Behind the Moonshot: What can we do to revolutionize education?

A Conversation with Astro Teller

Shanzeh Haji
4 min readMay 15, 2023

Recently, I attended an AMA with Astro Teller, the captain of X, Google’s moonshot factory. The insights from the conversation fundamentally challenge conventional thinking and provide a fresh perspective on how we might approach our work and projects.

The amazing Astro Teller ⬆️

I realized how contrasting the opinions of Astro Teller was in comparison to the current education system. His underlying message was to fail fast and continually challenge ideas or solutions. It’s less about playing a system where students are encouraged to think linearly in order to get a single letter that represents their achievement. At Google X, radical solutions and pivoting are celebrated.

Through the conversation, I understood firsthand how poorly current schooling prepares us to be needle-movers and make a dent in the world. I am sure that you have heard many times that some aspects of school are just outdated.

In this reflection, I will be sharing three takeaways from the conversation that pushed me to untrain and reevaluate my thinking.

1. Embrace Smart Risks:

Rapidly learning about a solution rather than dwelling on the problem is key. This emphasis on pace and progress encourages trying new things and making swift decisions. There’s a strong focus on building upon existing research and knowledge rather than trying to invent from scratch. Efficiency is celebrated, and reinventing the wheel is avoided.

Recognizing that spending substantial amounts on preliminary information may not always be practical, hence finding ways to learn quickly and efficiently is crucial. Astro explained how he wanted X to be a zero-research facility. It’s all about moving quickly and separating yourself from the solution.

There’s a focus on smart risks. In some environments, playing it safe is the norm, but at X, they believe that taking calculated risks can lead to greater security and success.

The focus is not just on ‘what’ you do but ‘how’ you do it. The process and approach are as important as the final outcome. Feasibility isn’t only about technical capability; it involves looking at who wants a solution, who’s willing to pay for it, and whether you can provide it cost-effectively. This broader perspective on feasibility encourages a comprehensive analysis before even starting a project.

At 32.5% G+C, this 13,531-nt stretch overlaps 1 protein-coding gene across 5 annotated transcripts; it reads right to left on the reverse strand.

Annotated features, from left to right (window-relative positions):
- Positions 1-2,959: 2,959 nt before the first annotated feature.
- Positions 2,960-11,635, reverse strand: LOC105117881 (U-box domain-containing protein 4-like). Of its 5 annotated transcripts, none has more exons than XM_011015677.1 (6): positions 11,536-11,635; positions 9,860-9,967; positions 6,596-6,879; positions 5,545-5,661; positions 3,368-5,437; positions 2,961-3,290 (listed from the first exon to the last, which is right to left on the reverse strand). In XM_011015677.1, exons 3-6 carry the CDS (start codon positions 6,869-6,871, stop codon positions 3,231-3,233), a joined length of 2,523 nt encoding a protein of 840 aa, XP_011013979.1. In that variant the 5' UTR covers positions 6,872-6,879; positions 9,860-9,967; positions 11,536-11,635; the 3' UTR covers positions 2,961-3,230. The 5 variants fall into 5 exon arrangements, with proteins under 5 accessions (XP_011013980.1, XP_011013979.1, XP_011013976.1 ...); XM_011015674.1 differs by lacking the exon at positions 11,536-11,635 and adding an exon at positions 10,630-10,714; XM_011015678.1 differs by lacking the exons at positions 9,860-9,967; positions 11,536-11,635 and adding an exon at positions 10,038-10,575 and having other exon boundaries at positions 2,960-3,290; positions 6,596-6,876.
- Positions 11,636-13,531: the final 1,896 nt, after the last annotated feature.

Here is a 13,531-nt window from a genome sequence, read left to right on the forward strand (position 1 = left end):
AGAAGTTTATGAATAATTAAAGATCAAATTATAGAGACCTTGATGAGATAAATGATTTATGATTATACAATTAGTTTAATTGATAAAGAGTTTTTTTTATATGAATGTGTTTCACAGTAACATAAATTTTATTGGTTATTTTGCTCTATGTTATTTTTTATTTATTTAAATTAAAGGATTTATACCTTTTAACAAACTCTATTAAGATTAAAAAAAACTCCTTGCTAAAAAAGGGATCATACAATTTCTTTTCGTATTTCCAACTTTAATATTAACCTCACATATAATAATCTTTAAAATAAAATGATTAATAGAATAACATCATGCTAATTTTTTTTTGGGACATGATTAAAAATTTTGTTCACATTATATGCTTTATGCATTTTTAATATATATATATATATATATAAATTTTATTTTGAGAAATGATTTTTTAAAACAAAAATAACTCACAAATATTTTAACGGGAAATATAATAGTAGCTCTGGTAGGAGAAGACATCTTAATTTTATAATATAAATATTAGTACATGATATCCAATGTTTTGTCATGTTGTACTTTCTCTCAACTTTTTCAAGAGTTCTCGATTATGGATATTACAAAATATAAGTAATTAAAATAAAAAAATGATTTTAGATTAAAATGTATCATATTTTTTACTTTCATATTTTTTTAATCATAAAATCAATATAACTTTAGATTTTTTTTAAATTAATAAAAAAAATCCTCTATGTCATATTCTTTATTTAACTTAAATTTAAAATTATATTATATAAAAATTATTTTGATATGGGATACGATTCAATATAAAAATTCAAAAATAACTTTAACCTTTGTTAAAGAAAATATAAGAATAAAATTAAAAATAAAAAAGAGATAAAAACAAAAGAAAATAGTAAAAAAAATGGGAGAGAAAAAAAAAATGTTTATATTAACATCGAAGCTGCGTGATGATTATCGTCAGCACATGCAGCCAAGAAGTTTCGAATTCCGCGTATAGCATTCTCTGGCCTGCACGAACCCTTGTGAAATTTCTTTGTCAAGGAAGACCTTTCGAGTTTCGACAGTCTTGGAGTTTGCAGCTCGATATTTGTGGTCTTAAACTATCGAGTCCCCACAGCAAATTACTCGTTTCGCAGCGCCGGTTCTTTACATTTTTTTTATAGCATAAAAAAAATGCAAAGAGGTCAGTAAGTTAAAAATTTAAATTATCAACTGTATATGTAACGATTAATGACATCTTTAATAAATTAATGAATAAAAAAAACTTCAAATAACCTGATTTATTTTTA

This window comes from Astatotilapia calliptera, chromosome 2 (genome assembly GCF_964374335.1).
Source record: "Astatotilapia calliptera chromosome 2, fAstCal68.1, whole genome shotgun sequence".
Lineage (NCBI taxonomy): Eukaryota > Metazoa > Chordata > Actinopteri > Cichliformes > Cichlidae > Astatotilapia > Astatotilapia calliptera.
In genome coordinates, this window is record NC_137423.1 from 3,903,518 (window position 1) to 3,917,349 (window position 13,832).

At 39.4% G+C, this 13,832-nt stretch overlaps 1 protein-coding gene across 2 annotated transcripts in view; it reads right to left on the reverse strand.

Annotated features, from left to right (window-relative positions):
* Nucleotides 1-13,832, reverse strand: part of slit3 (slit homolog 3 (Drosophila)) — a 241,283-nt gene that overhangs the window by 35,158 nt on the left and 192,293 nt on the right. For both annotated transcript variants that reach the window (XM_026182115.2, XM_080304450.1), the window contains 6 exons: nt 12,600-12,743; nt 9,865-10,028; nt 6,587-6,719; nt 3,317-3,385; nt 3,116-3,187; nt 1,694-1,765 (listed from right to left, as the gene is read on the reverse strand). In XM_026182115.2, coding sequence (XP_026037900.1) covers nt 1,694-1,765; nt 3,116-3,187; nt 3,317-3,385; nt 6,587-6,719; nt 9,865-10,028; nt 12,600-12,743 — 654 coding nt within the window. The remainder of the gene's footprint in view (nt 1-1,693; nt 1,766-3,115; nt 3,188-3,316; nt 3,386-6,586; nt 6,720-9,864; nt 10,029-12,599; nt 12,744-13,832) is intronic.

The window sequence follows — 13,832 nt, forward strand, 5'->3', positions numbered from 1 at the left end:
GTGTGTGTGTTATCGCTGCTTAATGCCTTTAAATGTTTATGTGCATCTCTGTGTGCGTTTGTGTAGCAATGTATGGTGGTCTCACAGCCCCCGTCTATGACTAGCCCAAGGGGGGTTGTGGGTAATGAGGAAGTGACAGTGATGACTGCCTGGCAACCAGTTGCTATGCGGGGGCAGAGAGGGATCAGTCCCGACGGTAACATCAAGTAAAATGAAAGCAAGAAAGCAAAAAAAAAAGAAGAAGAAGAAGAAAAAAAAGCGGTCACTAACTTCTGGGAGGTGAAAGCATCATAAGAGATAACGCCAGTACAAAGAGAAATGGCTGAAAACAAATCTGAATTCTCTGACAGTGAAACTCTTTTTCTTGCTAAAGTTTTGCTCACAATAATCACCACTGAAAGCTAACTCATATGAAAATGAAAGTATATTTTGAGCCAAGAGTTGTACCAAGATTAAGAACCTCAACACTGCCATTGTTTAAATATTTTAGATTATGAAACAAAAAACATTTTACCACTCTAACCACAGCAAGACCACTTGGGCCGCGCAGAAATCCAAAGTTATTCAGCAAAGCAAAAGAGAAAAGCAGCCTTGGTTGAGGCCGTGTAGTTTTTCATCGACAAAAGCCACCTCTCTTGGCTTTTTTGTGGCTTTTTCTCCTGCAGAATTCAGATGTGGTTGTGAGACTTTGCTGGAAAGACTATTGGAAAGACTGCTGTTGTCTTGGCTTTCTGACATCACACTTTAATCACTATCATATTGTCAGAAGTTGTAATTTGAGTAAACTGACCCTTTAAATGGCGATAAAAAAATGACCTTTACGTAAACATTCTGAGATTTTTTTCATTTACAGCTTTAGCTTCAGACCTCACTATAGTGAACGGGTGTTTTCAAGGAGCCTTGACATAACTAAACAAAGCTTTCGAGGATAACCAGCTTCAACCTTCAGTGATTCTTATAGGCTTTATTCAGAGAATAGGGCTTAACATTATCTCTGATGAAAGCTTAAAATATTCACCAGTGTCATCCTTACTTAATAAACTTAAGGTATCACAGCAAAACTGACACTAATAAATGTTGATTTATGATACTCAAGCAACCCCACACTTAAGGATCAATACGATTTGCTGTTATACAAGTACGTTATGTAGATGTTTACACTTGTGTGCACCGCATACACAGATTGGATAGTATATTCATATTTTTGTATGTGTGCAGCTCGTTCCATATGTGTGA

2. Encourage Continuous Learning and Unlearning:

The environment at X encourages continuous learning and unlearning. It recognizes that unlearning old, ineffective habits can be difficult but is necessary for progress.

There’s a focus on learning from both successful and unsuccessful endeavours. Failures are seen as opportunities to gather evidence and learn, not as setbacks. The emphasis is on learning most quickly about a solution, which encourages an environment of constant growth and development.

It’s all about thinking unconventionally and challenging the status quo.

He described the concept of unconventionality by asking “Do you want a chair, or do you want an ass-levitating device?”

Innovation involves exploring uncharted territory, which requires being open to new ideas and willing to let go of old ones.

It’s about not clinging to a project or an approach just because you’ve invested time and effort into it. Instead, it’s recognizing when it’s time to unlearn, adapt, and shift gears. It’s about learning from the experience and applying that new knowledge to the next project or challenge.

3. Unify Under a Common Goal to Promote Collaboration:

Teller’s notion of “being on the same team with a goal of changing the world” speaks to the importance of a unified vision. In any innovative endeavor, there should be a collective commitment to a larger purpose.

This sense of unity can motivate teams to overcome challenges and achieve extraordinary things. Teller stressed that everyone at X is, first and foremost, part of the X team. The specific project or subgroup they belong to is secondary. This speaks to the importance of aligning everyone in the organization around a shared mission or goal.

It’s also important to foster a collaborative environment. If someone else is already doing something faster or better, rather than trying to compete directly, it may be more productive to pivot and find another way to contribute. This promotes a mindset of collaboration over competition.


X operates as an ‘impact factory’, focusing on tangible effects rather than being a traditional research organization. They strive to comprehend the world and then apply this knowledge in beneficial ways. Rather than seeking the ‘perfect’ problem, the focus is on being flexible with the idea and exploring different combinations of solutions to optimize the output.

They are not so much concerned with ‘inventing’ as they are with utilizing existing knowledge and resources in novel ways to create a significant impact.

Teller’s words emphasize a collaborative, mission-driven approach to innovation, an acceptance of risk, and a culture that celebrates success and learns from failure. These principles can be beneficial not just in a “moonshot factory” like X, but in any organization seeking to foster innovation and make a positive impact on the world.

I appreciate your reading, and I hope you learnt something 😊. Feel free to connect with me on Linkedin and send me a note if you enjoyed reading this post or have any questions. You can also follow my Medium page and remain updated on all the content I produce!



Shanzeh Haji

I'm a 15y/o longevity enthusiast on a mission to make a positive contribution to society by exploring ways to increase lifespan